class Node:
Node class defines the basic structure of a node.
def __init__(self, vertex=None, weight=None, next=None):
    self.vertex = vertex
    self.weight = weight = next    

class LinkedList:
    LinkedList class defines a  linked list of nodes in which reference the next node in the list
    def __init__(self):
        self.head = Node()

    def get_head(self):
        Returns a reference to the head node
        return self.head

    def add(self, vertex, weight):
        Append a new node with node.vertex as vertex to the last element in the linked list
        new_node = Node(vertex, weight)
        trav = self.head
        while( != None):
            trav =
   = new_node

    def print_list(self):
        trav =
        while trav != None:
            print "(%d, %d)" % (trav.vertex, trav.weight),
        trav =

By calling the function adj_list.print_list() method, we should get the following printout, which is the content of each adjacent node in the list.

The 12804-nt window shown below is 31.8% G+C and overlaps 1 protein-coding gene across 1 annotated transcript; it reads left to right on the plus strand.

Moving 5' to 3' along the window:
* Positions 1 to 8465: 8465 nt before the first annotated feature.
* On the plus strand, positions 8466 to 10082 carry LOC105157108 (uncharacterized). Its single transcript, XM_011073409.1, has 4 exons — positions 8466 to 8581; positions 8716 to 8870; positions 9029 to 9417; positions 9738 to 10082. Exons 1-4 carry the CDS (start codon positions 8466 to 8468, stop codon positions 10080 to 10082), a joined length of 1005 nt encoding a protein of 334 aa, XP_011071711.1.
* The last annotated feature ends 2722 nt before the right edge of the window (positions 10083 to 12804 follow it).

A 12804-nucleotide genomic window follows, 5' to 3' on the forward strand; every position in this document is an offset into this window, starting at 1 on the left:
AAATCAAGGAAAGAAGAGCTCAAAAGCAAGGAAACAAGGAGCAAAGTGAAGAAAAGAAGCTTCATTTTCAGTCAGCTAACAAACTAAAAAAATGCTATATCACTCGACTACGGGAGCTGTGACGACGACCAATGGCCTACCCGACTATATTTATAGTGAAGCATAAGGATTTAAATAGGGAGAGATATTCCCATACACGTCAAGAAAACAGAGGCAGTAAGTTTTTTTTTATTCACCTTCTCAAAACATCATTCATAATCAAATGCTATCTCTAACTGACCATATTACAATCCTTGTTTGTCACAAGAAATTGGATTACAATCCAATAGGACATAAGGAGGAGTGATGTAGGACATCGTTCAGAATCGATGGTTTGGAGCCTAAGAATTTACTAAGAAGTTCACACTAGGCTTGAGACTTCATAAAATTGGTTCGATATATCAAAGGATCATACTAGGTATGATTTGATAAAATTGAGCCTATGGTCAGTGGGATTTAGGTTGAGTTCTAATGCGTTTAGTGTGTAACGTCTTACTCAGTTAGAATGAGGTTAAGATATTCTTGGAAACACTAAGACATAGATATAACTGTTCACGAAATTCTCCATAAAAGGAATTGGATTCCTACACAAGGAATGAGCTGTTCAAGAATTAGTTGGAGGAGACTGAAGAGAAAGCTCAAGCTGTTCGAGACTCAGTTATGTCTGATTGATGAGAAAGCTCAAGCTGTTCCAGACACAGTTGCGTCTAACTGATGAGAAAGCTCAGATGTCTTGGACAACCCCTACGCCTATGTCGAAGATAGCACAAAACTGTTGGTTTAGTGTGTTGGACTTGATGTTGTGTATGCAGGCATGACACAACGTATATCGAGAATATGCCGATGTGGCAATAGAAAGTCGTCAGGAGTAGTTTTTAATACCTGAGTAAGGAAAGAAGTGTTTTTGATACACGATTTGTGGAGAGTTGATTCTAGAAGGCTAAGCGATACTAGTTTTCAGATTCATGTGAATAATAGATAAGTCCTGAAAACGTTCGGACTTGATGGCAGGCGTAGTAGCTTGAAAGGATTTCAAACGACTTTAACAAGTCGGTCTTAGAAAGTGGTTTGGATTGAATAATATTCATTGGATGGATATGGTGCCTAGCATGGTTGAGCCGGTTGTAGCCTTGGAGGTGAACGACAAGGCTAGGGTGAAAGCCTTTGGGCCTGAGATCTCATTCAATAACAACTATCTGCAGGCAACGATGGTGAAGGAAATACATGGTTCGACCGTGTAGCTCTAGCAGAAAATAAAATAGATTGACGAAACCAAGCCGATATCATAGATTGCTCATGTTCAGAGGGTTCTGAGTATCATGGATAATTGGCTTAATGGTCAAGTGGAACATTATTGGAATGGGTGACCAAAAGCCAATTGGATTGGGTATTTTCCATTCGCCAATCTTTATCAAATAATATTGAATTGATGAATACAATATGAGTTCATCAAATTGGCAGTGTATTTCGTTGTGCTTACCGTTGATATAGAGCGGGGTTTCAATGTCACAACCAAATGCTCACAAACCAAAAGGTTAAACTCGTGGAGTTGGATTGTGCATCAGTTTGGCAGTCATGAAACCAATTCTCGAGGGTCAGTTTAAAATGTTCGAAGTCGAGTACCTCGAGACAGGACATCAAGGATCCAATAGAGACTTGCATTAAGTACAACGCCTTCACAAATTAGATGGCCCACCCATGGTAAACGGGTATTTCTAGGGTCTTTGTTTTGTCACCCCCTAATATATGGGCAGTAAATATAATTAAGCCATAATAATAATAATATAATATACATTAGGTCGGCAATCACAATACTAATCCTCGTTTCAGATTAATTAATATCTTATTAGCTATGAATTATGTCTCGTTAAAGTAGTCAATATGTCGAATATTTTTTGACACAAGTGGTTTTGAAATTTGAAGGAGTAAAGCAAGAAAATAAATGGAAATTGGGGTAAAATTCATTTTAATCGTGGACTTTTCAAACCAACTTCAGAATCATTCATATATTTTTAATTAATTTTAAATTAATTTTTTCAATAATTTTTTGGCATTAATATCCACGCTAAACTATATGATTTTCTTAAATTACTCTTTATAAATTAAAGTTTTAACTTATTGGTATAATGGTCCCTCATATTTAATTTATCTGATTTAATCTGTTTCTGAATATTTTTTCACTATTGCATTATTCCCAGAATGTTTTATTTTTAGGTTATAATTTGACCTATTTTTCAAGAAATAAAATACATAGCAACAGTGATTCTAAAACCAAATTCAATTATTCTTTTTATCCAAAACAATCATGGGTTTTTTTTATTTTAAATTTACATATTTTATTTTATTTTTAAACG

(2, 4) (3, 2) (5, 3) None
(1, 4) (4, 5) None
(1, 2) (5, 6) (6, 3) (4, 1) None
(2, 5) (3, 1) (6, 6) None
(1, 3) (3, 6) (6, 2) None
(5, 2) (3, 3) (4, 6) None

Next, we define an Edges class to contain the table mentioned earlier. The class has a 2d list attribute like the following:

edges = [[vertex, weight, parent_vertex],...]

Each row of the table is represented by edges[i].

Edges class has the following attributes and methods:

class Edges:
Edge table consisting of vertex, weight and parent_vertex in a row.
edge_table = []

def __init__(self, adj_ref, start): 
    while adj_ref != None:          
        self.edge_table.append([adj_ref.vertex, adj_ref.weight, start])
        adj_ref =  

def get_table(self):
    return self.edge_table

def add_row(self, vertex, weight, parent_vertex):
    Add a row in table with vertex, weight and parent_vertex attributes